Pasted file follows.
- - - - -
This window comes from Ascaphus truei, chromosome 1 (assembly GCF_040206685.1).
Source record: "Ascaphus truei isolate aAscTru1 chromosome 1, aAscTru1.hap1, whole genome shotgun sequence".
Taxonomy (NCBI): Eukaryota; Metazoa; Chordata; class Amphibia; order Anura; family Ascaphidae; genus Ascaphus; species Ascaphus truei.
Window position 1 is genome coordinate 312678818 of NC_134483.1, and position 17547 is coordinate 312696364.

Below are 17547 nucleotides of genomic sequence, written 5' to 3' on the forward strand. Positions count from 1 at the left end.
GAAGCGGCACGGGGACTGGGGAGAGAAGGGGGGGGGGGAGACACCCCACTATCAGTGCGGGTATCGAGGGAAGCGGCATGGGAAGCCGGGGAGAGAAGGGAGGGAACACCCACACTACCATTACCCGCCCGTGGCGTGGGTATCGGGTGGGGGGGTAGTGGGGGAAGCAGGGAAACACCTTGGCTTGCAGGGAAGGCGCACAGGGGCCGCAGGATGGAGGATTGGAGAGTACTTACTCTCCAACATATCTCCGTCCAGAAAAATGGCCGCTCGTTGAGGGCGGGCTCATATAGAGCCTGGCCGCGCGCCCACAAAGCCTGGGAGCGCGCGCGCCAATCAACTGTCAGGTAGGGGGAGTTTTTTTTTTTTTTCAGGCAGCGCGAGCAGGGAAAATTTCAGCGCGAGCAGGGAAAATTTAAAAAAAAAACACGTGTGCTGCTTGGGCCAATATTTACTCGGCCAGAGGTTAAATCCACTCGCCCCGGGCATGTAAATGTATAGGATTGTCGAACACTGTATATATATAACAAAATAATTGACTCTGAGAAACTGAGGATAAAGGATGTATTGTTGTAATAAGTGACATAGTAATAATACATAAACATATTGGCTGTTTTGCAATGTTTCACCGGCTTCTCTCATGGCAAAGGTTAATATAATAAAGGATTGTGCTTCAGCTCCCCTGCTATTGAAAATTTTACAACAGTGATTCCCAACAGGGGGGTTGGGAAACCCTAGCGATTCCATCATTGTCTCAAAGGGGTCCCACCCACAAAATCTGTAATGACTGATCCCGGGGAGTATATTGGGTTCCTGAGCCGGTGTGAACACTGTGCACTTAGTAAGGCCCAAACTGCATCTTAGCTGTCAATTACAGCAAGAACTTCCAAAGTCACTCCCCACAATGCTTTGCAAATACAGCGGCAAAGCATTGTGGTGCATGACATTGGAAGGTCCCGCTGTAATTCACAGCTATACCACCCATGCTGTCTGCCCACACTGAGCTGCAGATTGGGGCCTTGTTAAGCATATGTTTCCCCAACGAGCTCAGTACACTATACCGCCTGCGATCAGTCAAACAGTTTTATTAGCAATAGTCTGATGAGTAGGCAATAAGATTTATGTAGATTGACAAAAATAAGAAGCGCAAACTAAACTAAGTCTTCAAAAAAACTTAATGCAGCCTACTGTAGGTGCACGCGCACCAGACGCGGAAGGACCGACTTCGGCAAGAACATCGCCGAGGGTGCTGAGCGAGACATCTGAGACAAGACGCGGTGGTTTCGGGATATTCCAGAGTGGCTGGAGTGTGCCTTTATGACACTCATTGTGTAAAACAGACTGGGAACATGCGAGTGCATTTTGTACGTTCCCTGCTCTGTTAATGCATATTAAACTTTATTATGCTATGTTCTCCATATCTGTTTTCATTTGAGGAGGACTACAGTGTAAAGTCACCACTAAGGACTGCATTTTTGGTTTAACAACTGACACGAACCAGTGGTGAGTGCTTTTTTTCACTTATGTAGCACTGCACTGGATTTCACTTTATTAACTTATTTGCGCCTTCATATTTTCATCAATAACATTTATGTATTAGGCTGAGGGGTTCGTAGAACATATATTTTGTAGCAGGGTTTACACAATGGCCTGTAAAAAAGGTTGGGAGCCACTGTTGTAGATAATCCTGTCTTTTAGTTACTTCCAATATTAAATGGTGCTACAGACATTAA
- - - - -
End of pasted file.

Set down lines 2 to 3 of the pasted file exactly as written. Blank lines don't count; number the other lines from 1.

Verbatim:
Source record: "Ascaphus truei isolate aAscTru1 chromosome 1, aAscTru1.hap1, whole genome shotgun sequence".
Taxonomy (NCBI): Eukaryota; Metazoa; Chordata; class Amphibia; order Anura; family Ascaphidae; genus Ascaphus; species Ascaphus truei.